“What is the reasoning for being $50,000 more than what was initially given?” Davis asked. “I'm just curious where this $50,000 came from, from the bid here to the bid now. Can anybody answer that?”

“We went out for quotes and we picked the radio that was being submitted to NFPA (National Fire Protection Association) for testing, as a better radio for the city of Nixon,” Rice said. “That radio cost more than the original radio and we were told we weren’t stuck with a $7,000 cap and none of the other entities put in for that amount.”

Weston said the process Harless went through as “informal” and noted that the ILAs submitted by other entities may have shown the same number of quantities of radios as previously anticipated, but “the dollar amounts, basically, went out the window because the court approved to not put a per unit price on it.”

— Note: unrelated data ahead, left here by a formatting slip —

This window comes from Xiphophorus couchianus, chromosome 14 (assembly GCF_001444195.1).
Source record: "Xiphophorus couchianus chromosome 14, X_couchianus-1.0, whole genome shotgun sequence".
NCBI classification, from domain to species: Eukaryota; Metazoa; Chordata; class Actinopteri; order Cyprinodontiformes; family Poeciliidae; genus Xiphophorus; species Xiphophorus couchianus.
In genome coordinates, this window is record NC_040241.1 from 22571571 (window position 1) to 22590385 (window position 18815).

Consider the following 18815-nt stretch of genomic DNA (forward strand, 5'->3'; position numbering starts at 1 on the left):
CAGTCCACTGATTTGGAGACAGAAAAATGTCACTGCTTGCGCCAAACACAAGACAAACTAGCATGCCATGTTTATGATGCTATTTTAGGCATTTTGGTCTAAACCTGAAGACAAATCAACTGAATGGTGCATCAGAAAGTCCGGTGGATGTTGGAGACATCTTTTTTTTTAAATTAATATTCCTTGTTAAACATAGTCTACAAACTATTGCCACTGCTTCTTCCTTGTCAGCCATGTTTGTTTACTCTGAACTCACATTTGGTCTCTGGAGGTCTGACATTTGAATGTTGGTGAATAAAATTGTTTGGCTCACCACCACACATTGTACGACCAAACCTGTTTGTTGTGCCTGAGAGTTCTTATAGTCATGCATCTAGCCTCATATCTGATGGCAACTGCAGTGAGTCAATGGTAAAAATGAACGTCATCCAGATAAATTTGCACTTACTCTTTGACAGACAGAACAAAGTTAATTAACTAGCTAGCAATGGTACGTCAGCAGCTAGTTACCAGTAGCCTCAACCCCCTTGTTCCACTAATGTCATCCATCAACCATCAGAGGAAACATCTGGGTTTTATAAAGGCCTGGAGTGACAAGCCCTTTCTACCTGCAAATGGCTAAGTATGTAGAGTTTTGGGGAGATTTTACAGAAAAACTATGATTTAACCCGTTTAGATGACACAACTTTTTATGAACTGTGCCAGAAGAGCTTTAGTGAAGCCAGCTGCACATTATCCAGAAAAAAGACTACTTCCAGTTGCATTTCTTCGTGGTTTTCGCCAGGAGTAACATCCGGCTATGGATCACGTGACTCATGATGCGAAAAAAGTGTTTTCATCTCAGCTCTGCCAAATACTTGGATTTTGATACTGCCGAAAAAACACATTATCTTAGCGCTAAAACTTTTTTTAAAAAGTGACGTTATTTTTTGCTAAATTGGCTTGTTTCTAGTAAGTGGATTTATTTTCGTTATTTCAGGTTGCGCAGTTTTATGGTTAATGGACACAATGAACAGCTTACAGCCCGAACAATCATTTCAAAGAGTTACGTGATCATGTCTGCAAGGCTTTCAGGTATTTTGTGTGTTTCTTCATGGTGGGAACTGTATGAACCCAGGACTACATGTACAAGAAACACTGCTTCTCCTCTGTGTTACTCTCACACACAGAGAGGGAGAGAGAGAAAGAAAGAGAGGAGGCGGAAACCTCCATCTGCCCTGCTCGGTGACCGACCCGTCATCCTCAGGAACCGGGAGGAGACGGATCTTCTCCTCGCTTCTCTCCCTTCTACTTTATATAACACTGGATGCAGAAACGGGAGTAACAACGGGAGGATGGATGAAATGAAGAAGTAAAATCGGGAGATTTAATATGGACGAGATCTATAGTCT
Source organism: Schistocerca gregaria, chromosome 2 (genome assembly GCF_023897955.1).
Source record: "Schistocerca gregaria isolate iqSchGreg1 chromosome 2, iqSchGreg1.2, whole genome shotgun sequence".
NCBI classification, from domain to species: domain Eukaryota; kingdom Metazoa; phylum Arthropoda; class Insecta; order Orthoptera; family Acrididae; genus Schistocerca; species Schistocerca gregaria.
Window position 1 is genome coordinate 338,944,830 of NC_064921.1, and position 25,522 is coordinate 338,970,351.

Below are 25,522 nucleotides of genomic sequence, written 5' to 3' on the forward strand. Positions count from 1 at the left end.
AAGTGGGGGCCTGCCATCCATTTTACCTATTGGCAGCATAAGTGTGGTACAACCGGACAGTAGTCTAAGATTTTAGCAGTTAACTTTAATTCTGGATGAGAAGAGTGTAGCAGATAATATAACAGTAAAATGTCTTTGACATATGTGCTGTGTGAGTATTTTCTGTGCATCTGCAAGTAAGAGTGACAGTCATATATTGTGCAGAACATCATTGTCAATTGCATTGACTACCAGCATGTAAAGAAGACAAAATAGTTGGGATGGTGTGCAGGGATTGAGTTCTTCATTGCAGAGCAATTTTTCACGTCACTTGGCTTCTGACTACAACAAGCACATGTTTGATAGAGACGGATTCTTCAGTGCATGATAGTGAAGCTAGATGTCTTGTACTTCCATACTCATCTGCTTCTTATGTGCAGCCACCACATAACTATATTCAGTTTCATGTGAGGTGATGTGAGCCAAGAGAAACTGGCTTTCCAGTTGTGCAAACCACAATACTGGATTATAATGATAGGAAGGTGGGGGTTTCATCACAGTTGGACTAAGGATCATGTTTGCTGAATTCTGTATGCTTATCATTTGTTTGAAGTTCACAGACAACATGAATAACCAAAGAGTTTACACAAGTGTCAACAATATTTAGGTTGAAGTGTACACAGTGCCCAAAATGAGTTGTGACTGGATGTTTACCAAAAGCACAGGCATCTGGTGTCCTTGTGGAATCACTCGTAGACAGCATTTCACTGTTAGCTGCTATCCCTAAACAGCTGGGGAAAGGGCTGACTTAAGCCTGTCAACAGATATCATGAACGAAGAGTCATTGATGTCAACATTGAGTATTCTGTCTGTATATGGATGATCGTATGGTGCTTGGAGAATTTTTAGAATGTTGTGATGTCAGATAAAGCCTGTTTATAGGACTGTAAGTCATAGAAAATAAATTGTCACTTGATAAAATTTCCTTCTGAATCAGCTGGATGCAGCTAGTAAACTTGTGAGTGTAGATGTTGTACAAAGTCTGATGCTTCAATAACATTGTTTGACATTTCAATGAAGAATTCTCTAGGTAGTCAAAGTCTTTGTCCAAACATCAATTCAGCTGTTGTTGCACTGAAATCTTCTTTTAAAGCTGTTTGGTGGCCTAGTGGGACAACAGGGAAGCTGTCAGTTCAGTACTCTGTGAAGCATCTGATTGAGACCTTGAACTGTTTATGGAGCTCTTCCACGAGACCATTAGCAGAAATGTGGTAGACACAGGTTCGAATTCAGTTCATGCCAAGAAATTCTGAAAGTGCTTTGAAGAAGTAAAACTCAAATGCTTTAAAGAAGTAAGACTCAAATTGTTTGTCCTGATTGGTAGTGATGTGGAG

Davis appeared to take exception to the statement by Weston that pricing “went out the window.”

“I’m just going to speak for Commissioner Brzozowski when he said ‘We need to be good stewards of county tax dollars.’” Davis said. “You said ‘we need to be good stewards of the county's tax dollars that are spent throughout the county, so we need to make sure that we spend this money wisely.’ You said that about three or four weeks or about a month ago.”

“You’re speaking for me?” Brzozowski said. “I can’t believe you’re quoting me, judge. I’m shocked.”

“I don't have any problem paying the $292,063 that was initially initially put there, but I do have a problem with going over forty-something thousand because Nixon wanted to do their own,” Davis added. “Everybody else in the county did not have any problem with our bidding process, except for Nixon. And I mean, it's your vote what you want to do about it, but I don't agree to go over for the $48,000. And it looks to be the same exact radios.”